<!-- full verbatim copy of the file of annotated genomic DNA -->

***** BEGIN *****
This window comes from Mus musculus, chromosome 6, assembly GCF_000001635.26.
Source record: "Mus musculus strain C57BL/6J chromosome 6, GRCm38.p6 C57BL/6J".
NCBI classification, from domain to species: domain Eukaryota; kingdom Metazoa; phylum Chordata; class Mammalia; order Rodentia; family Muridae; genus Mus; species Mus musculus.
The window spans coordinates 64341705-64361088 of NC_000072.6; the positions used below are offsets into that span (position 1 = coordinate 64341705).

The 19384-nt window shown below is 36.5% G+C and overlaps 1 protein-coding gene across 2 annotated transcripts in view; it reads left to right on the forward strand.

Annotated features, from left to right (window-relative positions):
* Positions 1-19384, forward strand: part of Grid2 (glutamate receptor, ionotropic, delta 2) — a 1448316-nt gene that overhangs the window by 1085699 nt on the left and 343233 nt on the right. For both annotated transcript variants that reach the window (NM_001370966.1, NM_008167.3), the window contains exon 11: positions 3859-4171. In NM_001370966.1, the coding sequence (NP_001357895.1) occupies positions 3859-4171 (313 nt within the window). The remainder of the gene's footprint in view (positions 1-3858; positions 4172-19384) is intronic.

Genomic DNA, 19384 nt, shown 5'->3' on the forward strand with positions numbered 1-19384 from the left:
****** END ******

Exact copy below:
This window comes from Mus musculus, chromosome 6, assembly GCF_000001635.26.
Source record: "Mus musculus strain C57BL/6J chromosome 6, GRCm38.p6 C57BL/6J".
NCBI classification, from domain to species: domain Eukaryota; kingdom Metazoa; phylum Chordata; class Mammalia; order Rodentia; family Muridae; genus Mus; species Mus musculus.
The window spans coordinates 64341705-64361088 of NC_000072.6; the positions used below are offsets into that span (position 1 = coordinate 64341705).

The 19384-nt window shown below is 36.5% G+C and overlaps 1 protein-coding gene across 2 annotated transcripts in view; it reads left to right on the forward strand.

Annotated features, from left to right (window-relative positions):
* Positions 1-19384, forward strand: part of Grid2 (glutamate receptor, ionotropic, delta 2) — a 1448316-nt gene that overhangs the window by 1085699 nt on the left and 343233 nt on the right. For both annotated transcript variants that reach the window (NM_001370966.1, NM_008167.3), the window contains exon 11: positions 3859-4171. In NM_001370966.1, the coding sequence (NP_001357895.1) occupies positions 3859-4171 (313 nt within the window). The remainder of the gene's footprint in view (positions 1-3858; positions 4172-19384) is intronic.

Genomic DNA, 19384 nt, shown 5'->3' on the forward strand with positions numbered 1-19384 from the left: